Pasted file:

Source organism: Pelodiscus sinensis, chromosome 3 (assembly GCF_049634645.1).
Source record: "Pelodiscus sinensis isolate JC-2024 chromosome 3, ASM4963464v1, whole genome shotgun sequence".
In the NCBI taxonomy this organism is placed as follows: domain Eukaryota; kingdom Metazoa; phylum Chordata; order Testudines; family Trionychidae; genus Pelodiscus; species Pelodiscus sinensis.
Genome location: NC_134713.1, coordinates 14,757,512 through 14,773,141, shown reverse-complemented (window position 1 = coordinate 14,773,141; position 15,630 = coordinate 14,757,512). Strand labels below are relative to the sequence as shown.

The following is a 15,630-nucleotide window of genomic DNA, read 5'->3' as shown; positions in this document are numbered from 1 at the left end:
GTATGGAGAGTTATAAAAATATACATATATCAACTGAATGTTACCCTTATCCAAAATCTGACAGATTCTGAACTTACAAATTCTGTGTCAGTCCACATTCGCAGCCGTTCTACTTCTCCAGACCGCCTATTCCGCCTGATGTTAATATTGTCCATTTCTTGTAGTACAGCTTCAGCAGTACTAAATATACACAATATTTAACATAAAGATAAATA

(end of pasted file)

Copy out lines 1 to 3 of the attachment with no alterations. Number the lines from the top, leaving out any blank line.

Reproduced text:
Source organism: Pelodiscus sinensis, chromosome 3 (assembly GCF_049634645.1).
Source record: "Pelodiscus sinensis isolate JC-2024 chromosome 3, ASM4963464v1, whole genome shotgun sequence".
In the NCBI taxonomy this organism is placed as follows: domain Eukaryota; kingdom Metazoa; phylum Chordata; order Testudines; family Trionychidae; genus Pelodiscus; species Pelodiscus sinensis.